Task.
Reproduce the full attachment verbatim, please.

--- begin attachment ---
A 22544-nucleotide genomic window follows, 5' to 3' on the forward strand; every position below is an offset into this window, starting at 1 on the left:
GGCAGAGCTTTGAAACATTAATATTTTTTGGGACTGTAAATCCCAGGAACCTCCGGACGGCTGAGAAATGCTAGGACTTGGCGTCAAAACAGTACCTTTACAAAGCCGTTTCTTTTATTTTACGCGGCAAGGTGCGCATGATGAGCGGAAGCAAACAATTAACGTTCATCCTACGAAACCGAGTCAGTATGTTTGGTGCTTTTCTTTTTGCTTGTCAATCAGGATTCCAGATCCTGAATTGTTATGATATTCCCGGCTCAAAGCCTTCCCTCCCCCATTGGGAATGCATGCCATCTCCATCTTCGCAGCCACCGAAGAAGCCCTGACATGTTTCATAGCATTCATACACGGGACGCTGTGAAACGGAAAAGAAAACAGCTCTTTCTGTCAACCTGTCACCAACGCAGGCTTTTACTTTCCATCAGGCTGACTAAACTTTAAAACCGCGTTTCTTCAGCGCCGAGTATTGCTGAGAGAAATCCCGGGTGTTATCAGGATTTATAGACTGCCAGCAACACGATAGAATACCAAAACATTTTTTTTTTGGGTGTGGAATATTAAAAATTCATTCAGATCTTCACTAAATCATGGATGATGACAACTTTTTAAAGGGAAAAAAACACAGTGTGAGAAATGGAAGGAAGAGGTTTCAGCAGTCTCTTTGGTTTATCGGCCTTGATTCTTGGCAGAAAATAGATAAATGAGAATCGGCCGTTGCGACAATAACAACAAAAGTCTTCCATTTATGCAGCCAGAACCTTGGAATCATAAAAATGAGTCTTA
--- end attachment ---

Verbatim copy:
A 22544-nucleotide genomic window follows, 5' to 3' on the forward strand; every position below is an offset into this window, starting at 1 on the left:
GGCAGAGCTTTGAAACATTAATATTTTTTGGGACTGTAAATCCCAGGAACCTCCGGACGGCTGAGAAATGCTAGGACTTGGCGTCAAAACAGTACCTTTACAAAGCCGTTTCTTTTATTTTACGCGGCAAGGTGCGCATGATGAGCGGAAGCAAACAATTAACGTTCATCCTACGAAACCGAGTCAGTATGTTTGGTGCTTTTCTTTTTGCTTGTCAATCAGGATTCCAGATCCTGAATTGTTATGATATTCCCGGCTCAAAGCCTTCCCTCCCCCATTGGGAATGCATGCCATCTCCATCTTCGCAGCCACCGAAGAAGCCCTGACATGTTTCATAGCATTCATACACGGGACGCTGTGAAACGGAAAAGAAAACAGCTCTTTCTGTCAACCTGTCACCAACGCAGGCTTTTACTTTCCATCAGGCTGACTAAACTTTAAAACCGCGTTTCTTCAGCGCCGAGTATTGCTGAGAGAAATCCCGGGTGTTATCAGGATTTATAGACTGCCAGCAACACGATAGAATACCAAAACATTTTTTTTTTGGGTGTGGAATATTAAAAATTCATTCAGATCTTCACTAAATCATGGATGATGACAACTTTTTAAAGGGAAAAAAACACAGTGTGAGAAATGGAAGGAAGAGGTTTCAGCAGTCTCTTTGGTTTATCGGCCTTGATTCTTGGCAGAAAATAGATAAATGAGAATCGGCCGTTGCGACAATAACAACAAAAGTCTTCCATTTATGCAGCCAGAACCTTGGAATCATAAAAATGAGTCTTA